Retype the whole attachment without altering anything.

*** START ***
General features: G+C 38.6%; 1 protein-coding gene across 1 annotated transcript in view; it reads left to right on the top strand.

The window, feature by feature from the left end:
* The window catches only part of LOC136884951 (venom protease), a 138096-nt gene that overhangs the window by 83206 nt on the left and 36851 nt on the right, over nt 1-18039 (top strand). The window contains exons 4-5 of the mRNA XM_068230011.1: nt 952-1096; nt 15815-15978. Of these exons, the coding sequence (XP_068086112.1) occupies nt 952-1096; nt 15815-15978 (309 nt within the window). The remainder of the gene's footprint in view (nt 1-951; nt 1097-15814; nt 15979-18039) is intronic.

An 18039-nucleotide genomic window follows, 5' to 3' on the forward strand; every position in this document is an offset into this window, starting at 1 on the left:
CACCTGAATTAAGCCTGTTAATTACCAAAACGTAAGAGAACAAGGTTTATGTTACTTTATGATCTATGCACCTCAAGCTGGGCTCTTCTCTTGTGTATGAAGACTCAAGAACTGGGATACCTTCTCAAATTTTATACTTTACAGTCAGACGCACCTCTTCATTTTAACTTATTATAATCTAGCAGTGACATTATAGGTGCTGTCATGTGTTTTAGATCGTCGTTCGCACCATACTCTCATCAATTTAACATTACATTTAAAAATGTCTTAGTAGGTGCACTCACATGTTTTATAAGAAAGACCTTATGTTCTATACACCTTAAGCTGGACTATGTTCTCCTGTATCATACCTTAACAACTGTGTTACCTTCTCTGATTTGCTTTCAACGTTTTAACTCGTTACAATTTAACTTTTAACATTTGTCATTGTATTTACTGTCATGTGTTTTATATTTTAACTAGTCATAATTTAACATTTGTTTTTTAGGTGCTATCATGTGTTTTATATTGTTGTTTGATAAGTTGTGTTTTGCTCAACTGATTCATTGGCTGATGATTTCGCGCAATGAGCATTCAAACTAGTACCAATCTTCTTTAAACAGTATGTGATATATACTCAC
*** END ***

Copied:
General features: G+C 38.6%; 1 protein-coding gene across 1 annotated transcript in view; it reads left to right on the top strand.

The window, feature by feature from the left end:
* The window catches only part of LOC136884951 (venom protease), a 138096-nt gene that overhangs the window by 83206 nt on the left and 36851 nt on the right, over nt 1-18039 (top strand). The window contains exons 4-5 of the mRNA XM_068230011.1: nt 952-1096; nt 15815-15978. Of these exons, the coding sequence (XP_068086112.1) occupies nt 952-1096; nt 15815-15978 (309 nt within the window). The remainder of the gene's footprint in view (nt 1-951; nt 1097-15814; nt 15979-18039) is intronic.

An 18039-nucleotide genomic window follows, 5' to 3' on the forward strand; every position in this document is an offset into this window, starting at 1 on the left:
CACCTGAATTAAGCCTGTTAATTACCAAAACGTAAGAGAACAAGGTTTATGTTACTTTATGATCTATGCACCTCAAGCTGGGCTCTTCTCTTGTGTATGAAGACTCAAGAACTGGGATACCTTCTCAAATTTTATACTTTACAGTCAGACGCACCTCTTCATTTTAACTTATTATAATCTAGCAGTGACATTATAGGTGCTGTCATGTGTTTTAGATCGTCGTTCGCACCATACTCTCATCAATTTAACATTACATTTAAAAATGTCTTAGTAGGTGCACTCACATGTTTTATAAGAAAGACCTTATGTTCTATACACCTTAAGCTGGACTATGTTCTCCTGTATCATACCTTAACAACTGTGTTACCTTCTCTGATTTGCTTTCAACGTTTTAACTCGTTACAATTTAACTTTTAACATTTGTCATTGTATTTACTGTCATGTGTTTTATATTTTAACTAGTCATAATTTAACATTTGTTTTTTAGGTGCTATCATGTGTTTTATATTGTTGTTTGATAAGTTGTGTTTTGCTCAACTGATTCATTGGCTGATGATTTCGCGCAATGAGCATTCAAACTAGTACCAATCTTCTTTAAACAGTATGTGATATATACTCAC